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Local authority boycotts

Published Saturday, March 12, 2016

This note discusses proposals to restrict the ability of local authorities to carry out boycotts.

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The Government is proposing to introduce new rules and guidance to limit the extent to which local authorities in England and Wales can use boycotts in their procurement and pensions investment policies. They argue that these are inappropriate, other than where the Government itself has put formal legal sanctions, embargoes and restrictions in place.

As part of this, the Government is consulting on changes to Local Government Pension Scheme (LGPS) which would require authorities to publish an investment strategy statement in line with guidance from the Secretary of State. It has said that guidance would explain how investment policies should reflect foreign policy, covering sanctions against foreign nations and the UK defence industry.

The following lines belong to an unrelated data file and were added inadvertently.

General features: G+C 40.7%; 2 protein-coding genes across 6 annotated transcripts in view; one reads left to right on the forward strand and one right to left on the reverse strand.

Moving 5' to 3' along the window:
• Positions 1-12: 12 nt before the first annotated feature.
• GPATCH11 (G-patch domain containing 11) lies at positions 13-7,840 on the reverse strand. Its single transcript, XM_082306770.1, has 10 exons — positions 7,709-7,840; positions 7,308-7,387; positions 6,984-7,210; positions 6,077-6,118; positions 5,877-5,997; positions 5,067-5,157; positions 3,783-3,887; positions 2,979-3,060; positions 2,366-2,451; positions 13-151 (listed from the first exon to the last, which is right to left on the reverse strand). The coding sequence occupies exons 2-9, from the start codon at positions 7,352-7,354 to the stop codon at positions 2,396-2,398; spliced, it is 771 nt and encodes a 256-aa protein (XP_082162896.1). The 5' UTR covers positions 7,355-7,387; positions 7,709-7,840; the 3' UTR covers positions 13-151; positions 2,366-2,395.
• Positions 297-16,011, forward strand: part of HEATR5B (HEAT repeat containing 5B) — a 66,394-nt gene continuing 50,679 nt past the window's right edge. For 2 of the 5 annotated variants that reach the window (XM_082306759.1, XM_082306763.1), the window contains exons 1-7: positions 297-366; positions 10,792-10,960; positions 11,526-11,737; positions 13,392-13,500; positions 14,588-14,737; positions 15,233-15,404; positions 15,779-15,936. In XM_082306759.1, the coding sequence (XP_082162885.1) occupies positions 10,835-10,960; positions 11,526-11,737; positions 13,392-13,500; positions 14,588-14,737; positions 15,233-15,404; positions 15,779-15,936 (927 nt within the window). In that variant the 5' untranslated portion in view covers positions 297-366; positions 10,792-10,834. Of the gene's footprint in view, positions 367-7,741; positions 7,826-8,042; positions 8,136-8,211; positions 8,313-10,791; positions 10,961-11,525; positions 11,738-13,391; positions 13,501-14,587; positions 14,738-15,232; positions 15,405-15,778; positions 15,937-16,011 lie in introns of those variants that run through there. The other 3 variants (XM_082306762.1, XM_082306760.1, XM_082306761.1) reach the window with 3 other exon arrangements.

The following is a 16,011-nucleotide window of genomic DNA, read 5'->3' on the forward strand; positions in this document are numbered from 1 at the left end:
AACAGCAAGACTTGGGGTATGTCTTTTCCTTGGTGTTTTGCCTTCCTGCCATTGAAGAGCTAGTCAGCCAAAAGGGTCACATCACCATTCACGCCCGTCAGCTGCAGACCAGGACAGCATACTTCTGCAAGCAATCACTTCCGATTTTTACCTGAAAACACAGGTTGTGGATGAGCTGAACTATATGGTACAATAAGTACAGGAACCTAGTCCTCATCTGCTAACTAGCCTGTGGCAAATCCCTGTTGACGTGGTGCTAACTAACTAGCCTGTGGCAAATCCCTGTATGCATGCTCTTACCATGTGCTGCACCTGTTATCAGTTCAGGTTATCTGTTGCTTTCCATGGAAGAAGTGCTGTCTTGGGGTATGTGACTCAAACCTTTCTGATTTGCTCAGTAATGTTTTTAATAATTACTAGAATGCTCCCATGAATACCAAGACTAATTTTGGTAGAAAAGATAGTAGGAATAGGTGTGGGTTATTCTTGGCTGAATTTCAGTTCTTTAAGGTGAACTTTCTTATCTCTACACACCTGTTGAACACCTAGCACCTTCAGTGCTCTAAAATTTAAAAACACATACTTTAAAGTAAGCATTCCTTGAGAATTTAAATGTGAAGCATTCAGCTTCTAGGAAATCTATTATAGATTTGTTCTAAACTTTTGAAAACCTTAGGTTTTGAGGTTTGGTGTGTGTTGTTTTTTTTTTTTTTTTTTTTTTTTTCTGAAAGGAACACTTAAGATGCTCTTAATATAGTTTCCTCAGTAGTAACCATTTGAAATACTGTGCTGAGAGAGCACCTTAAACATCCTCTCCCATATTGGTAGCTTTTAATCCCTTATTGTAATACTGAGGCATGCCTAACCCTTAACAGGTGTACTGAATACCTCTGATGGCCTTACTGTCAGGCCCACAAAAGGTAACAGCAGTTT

On procurement, the Government has issued guidance that reminds contracting authorities of existing international obligations when letting public contracts. Such obligations limit the ability of authorities to boycott companies purely on the grounds of their wider activities or their country.

Much of the debate on this issue has been in relation to boycotts of Israel and settlements in the Occupied Palestinian Territories. A key international agreement opens up certain larger procurement opportunities to potential suppliers from countries including Israel. The UK Government does not consider the Occupied Palestinian Territories to be part of Israel.

Proposed restrictions on the powers of local authorities to carry out boycotts have been criticised as an attack on local democracy, as they potentially limit the powers of local councils to make their own decisions on their investments and spending.

 

Commons Briefing papers CBP-7507

Authors: Lorna Booth; Djuna Thurley; Vaughne Miller

Topics: Central government, EU law and treaties, Foreign and Commonwealth Office, Local government, Middle East, Public administration, Public expenditure

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